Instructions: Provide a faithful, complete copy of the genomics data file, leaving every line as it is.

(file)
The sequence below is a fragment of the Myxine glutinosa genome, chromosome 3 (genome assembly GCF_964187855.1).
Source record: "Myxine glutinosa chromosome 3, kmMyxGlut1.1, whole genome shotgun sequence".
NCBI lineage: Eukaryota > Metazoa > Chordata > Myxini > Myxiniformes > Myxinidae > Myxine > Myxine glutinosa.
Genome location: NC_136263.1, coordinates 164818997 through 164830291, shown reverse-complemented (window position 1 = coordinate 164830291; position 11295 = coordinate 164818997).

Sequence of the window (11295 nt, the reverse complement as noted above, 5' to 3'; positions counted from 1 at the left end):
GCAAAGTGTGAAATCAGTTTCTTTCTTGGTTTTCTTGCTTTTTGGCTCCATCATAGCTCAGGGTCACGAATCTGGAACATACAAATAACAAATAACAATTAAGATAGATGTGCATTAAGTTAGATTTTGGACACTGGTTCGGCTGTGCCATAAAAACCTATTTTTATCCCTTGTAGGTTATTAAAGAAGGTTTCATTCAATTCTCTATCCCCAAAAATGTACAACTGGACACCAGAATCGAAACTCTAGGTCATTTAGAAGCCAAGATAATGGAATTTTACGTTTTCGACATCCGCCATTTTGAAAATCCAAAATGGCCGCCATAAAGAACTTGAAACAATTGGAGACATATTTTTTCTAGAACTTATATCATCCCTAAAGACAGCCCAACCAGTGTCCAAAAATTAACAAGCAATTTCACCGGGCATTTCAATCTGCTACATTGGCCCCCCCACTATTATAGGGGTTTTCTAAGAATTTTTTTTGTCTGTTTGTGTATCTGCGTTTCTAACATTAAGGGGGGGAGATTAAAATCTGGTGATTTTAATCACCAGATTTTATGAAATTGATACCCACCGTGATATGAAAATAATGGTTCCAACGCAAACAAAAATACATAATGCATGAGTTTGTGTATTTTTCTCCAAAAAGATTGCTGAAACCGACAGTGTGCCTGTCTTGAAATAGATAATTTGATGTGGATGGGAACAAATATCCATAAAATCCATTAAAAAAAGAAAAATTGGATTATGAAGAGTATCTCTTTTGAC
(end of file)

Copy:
The sequence below is a fragment of the Myxine glutinosa genome, chromosome 3 (genome assembly GCF_964187855.1).
Source record: "Myxine glutinosa chromosome 3, kmMyxGlut1.1, whole genome shotgun sequence".
NCBI lineage: Eukaryota > Metazoa > Chordata > Myxini > Myxiniformes > Myxinidae > Myxine > Myxine glutinosa.
Genome location: NC_136263.1, coordinates 164818997 through 164830291, shown reverse-complemented (window position 1 = coordinate 164830291; position 11295 = coordinate 164818997).

Sequence of the window (11295 nt, the reverse complement as noted above, 5' to 3'; positions counted from 1 at the left end):
GCAAAGTGTGAAATCAGTTTCTTTCTTGGTTTTCTTGCTTTTTGGCTCCATCATAGCTCAGGGTCACGAATCTGGAACATACAAATAACAAATAACAATTAAGATAGATGTGCATTAAGTTAGATTTTGGACACTGGTTCGGCTGTGCCATAAAAACCTATTTTTATCCCTTGTAGGTTATTAAAGAAGGTTTCATTCAATTCTCTATCCCCAAAAATGTACAACTGGACACCAGAATCGAAACTCTAGGTCATTTAGAAGCCAAGATAATGGAATTTTACGTTTTCGACATCCGCCATTTTGAAAATCCAAAATGGCCGCCATAAAGAACTTGAAACAATTGGAGACATATTTTTTCTAGAACTTATATCATCCCTAAAGACAGCCCAACCAGTGTCCAAAAATTAACAAGCAATTTCACCGGGCATTTCAATCTGCTACATTGGCCCCCCCACTATTATAGGGGTTTTCTAAGAATTTTTTTTGTCTGTTTGTGTATCTGCGTTTCTAACATTAAGGGGGGGAGATTAAAATCTGGTGATTTTAATCACCAGATTTTATGAAATTGATACCCACCGTGATATGAAAATAATGGTTCCAACGCAAACAAAAATACATAATGCATGAGTTTGTGTATTTTTCTCCAAAAAGATTGCTGAAACCGACAGTGTGCCTGTCTTGAAATAGATAATTTGATGTGGATGGGAACAAATATCCATAAAATCCATTAAAAAAAGAAAAATTGGATTATGAAGAGTATCTCTTTTGAC